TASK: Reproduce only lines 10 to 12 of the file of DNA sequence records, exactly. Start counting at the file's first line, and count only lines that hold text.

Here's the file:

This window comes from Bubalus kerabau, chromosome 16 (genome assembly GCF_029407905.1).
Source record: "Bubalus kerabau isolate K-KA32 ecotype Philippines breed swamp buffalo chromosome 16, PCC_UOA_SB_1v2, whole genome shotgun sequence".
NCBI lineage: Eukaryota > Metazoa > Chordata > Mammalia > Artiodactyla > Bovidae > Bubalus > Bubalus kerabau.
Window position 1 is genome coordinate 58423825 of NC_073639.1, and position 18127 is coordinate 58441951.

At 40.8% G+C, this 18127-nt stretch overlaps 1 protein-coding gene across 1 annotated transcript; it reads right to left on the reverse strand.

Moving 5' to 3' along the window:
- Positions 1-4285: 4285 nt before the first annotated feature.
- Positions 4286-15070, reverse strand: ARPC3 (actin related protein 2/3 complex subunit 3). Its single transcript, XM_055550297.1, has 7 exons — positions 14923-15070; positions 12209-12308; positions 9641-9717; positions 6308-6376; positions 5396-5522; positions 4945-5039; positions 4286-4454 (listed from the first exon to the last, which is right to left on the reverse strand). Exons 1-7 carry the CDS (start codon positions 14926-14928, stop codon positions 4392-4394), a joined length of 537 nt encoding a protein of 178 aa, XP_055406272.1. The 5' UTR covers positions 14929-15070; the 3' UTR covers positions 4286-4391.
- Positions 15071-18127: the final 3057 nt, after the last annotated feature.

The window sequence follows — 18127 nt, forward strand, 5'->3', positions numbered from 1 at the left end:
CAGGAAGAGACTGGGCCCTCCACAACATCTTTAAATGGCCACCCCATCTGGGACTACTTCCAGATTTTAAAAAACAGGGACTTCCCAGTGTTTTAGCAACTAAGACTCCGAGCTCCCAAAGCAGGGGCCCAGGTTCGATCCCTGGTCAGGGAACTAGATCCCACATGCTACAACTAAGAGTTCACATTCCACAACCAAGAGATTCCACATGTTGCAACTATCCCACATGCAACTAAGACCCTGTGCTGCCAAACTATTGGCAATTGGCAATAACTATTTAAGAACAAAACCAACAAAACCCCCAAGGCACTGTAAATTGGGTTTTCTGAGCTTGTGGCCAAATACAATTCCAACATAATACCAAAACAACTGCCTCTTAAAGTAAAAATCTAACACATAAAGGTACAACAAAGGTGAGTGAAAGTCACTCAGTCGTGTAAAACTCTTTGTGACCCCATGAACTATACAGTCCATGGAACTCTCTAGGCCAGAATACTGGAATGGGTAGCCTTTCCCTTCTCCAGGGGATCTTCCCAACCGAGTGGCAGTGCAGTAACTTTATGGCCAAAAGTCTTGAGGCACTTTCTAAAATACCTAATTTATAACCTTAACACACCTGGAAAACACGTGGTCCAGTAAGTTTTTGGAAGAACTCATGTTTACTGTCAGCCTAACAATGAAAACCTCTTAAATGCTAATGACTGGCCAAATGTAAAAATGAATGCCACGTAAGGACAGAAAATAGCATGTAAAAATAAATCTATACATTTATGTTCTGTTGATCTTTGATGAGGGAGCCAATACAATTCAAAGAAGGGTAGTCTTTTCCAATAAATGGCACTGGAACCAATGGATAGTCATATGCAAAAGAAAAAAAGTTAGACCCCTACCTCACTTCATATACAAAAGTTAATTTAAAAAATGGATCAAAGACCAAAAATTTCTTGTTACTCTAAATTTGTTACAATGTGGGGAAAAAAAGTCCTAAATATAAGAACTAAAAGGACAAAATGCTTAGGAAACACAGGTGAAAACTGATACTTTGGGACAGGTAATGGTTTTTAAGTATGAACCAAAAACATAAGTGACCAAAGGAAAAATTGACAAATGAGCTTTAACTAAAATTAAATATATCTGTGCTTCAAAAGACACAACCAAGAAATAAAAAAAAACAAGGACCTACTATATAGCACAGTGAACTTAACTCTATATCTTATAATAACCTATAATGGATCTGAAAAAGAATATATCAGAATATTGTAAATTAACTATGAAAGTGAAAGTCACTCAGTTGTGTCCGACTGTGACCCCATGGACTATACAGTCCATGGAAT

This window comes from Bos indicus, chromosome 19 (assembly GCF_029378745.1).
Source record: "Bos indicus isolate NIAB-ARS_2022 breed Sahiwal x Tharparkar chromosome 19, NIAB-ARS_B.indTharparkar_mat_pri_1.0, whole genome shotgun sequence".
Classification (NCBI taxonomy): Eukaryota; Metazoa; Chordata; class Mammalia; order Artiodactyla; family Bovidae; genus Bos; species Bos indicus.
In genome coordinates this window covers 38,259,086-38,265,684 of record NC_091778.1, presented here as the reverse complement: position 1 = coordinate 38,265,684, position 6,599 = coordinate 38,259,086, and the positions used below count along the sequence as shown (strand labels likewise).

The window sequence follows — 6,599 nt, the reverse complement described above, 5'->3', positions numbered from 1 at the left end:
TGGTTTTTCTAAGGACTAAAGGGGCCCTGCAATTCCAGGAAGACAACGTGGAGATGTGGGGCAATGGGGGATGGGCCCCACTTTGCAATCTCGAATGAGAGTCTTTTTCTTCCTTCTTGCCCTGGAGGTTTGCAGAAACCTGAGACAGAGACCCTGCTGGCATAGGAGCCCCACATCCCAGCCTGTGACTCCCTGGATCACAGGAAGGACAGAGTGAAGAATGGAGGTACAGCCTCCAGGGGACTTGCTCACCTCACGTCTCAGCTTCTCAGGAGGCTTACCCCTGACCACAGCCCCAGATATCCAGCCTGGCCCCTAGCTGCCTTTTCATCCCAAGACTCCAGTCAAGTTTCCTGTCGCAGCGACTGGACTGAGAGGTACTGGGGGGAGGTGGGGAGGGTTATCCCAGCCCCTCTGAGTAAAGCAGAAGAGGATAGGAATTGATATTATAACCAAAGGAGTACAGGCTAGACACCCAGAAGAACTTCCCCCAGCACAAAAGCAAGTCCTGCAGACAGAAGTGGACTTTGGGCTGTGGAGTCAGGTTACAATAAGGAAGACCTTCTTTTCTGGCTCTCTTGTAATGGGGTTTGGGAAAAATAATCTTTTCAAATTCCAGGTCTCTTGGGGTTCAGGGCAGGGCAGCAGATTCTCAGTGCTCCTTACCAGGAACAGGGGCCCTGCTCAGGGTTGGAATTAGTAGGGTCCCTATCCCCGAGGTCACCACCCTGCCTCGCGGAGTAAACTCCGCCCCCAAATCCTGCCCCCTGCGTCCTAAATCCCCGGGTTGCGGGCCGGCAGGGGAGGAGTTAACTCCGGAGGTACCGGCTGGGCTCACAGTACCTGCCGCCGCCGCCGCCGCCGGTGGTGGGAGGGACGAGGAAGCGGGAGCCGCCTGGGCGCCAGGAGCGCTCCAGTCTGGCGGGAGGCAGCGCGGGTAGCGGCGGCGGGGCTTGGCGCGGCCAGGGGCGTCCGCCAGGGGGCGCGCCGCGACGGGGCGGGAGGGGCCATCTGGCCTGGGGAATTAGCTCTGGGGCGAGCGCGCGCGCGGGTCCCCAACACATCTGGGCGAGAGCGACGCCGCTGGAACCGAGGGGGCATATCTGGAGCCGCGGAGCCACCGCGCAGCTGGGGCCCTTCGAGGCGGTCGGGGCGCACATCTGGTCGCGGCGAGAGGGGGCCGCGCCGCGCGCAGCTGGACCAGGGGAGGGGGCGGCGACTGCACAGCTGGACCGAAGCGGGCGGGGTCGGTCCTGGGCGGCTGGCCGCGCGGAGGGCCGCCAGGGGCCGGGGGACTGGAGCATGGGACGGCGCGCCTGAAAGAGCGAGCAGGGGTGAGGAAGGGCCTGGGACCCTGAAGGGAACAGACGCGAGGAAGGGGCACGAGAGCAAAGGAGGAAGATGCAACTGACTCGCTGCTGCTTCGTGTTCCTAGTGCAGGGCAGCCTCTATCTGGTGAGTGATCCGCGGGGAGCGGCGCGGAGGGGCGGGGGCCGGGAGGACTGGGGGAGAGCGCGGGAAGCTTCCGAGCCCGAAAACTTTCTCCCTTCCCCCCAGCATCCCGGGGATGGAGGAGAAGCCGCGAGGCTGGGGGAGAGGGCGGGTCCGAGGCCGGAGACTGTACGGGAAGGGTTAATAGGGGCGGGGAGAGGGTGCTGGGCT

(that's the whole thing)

The window sequence follows — 18127 nt, forward strand, 5'->3', positions numbered from 1 at the left end:
CAGGAAGAGACTGGGCCCTCCACAACATCTTTAAATGGCCACCCCATCTGGGACTACTTCCAGATTTTAAAAAACAGGGACTTCCCAGTGTTTTAGCAACTAAGACTCCGAGCTCCCAAAGCAGGGGCCCAGGTTCGATCCCTGGTCAGGGAACTAGATCCCACATGCTACAACTAAGAGTTCACATTCCACAACCAAGAGATTCCACATGTTGCAACTATCCCACATGCAACTAAGACCCTGTGCTGCCAAACTATTGGCAATTGGCAATAACTATTTAAGAACAAAACCAACAAAACCCCCAAGGCACTGTAAATTGGGTTTTCTGAGCTTGTGGCCAAATACAATTCCAACATAATACCAAAACAACTGCCTCTTAAAGTAAAAATCTAACACATAAAGGTACAACAAAGGTGAGTGAAAGTCACTCAGTCGTGTAAAACTCTTTGTGACCCCATGAACTATACAGTCCATGGAACTCTCTAGGCCAGAATACTGGAATGGGTAGCCTTTCCCTTCTCCAGGGGATCTTCCCAACCGAGTGGCAGTGCAGTAACTTTATGGCCAAAAGTCTTGAGGCACTTTCTAAAATACCTAATTTATAACCTTAACACACCTGGAAAACACGTGGTCCAGTAAGTTTTTGGAAGAACTCATGTTTACTGTCAGCCTAACAATGAAAACCTCTTAAATGCTAATGACTGGCCAAATGTAAAAATGAATGCCACGTAAGGACAGAAAATAGCATGTAAAAATAAATCTATACATTTATGTTCTGTTGATCTTTGATGAGGGAGCCAATACAATTCAAAGAAGGGTAGTCTTTTCCAATAAATGGCACTGGAACCAATGGATAGTCATATGCAAAAGAAAAAAAGTTAGACCCCTACCTCACTTCATATACAAAAGTTAATTTAAAAAATGGATCAAAGACCAAAAATTTCTTGTTACTCTAAATTTGTTACAATGTGGGGAAAAAAAGTCCTAAATATAAGAACTAAAAGGACAAAATGCTTAGGAAACACAGGTGAAAACTGATACTTTGGGACAGGTAATGGTTTTTAAGTATGAACCAAAAACATAAGTGACCAAAGGAAAAATTGACAAATGAGCTTTAACTAAAATTAAATATATCTGTGCTTCAAAAGACACAACCAAGAAATAAAAAAAAACAAGGACCTACTATATAGCACAGTGAACTTAACTCTATATCTTATAATAACCTATAATGGATCTGAAAAAGAATATATCAGAATATTGTAAATTAACTATGAAAGTGAAAGTCACTCAGTTGTGTCCGACTGTGACCCCATGGACTATACAGTCCATGGAAT

This window comes from Bos indicus, chromosome 19 (assembly GCF_029378745.1).